The conventional wisdom at HA has long been that "cdparanoia is useless with caching drives." Said "wisdom" -- yes, let's put that in quotes -- has been plastered over every FAQ and thread, but I learned to entirely discount that some time ago. I know people mean well here, but it didn't take me very long to see that some (not all) of the most vocal and vehement cdparanoia critics turned out to have never once used the program, never mind having methodically compared results between drives and to EAC rips.

On top of that, I've yet to encounter any conclusive proof that EAC's "flush cache" switch really does what it is supposed to do. In theory it "should" work, but how to prove that? It is taken as an article of faith that it works because it is claimed to work. And perhaps on certain drives it does indeed work as advertised, but across the board, on every drive? I'm very skeptical about that. As Monty pointed out the other day in the cdparanoia 10.2 thread, there is a wide gulf between how the cache commands are "supposed to work" and what most drives are actually doing.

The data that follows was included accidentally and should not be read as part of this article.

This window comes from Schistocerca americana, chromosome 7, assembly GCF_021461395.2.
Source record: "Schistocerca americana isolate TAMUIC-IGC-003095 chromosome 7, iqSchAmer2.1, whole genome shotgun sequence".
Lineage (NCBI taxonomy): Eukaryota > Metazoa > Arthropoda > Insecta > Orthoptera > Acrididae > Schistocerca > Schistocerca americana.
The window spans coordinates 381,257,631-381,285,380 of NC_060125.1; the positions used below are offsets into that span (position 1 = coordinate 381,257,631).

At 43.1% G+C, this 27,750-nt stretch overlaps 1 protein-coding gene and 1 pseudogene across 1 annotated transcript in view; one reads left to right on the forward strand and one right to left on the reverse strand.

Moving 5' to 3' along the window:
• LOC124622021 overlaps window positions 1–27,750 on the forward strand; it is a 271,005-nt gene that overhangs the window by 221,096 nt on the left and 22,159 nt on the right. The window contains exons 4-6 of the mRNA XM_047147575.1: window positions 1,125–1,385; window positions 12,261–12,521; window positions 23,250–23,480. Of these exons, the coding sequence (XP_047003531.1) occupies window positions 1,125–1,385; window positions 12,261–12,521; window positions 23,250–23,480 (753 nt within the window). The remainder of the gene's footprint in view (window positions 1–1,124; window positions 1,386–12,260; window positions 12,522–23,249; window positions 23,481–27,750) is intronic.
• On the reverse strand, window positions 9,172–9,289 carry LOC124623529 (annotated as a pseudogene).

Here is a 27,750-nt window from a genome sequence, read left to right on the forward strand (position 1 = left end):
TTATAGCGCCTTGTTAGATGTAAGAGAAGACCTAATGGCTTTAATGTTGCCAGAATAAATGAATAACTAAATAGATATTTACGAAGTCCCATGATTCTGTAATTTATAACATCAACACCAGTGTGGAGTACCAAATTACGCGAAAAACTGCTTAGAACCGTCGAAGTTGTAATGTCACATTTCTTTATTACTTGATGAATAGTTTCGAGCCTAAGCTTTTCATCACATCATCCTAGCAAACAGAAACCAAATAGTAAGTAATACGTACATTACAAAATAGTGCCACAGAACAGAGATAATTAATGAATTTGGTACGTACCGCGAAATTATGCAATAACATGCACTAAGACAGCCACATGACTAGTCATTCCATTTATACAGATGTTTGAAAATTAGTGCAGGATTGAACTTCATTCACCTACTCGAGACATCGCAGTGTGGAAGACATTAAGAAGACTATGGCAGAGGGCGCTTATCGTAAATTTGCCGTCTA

Furthermore -- and this is a very important point that was completely ignored in the thread, Monty stated that almost every drive tested ignored outright ALL of the cache commands when handling redbook audio CD.

Has the EAC developer ever extensively tested or addressed this issue? I have no idea. My point here is that both EAC and cdparanoia 9.8 seem to get the job done equally well, whether you are using a caching or non-caching drive. So either the cache issue is overblown, or it is entirely misundersood/misguided -- or a bit of both.

I'm not claiming that cdparanoia 9.8 was/is immune to caching issues, but I have the feeling that you'd have to have one hell of a large audio cache on your drive in order to experience that. Perhaps one of the recent Plextors with the large buffers would demonstrate caching issues? I can't say, because I've never had access to one, and I wasn't about to buy one just to find out.

I am not saying that these issues don't exist, Rather, I am saying that in real world tests the reality of this matter is quite different from the received, secondhand notion that gets endlessly propagated.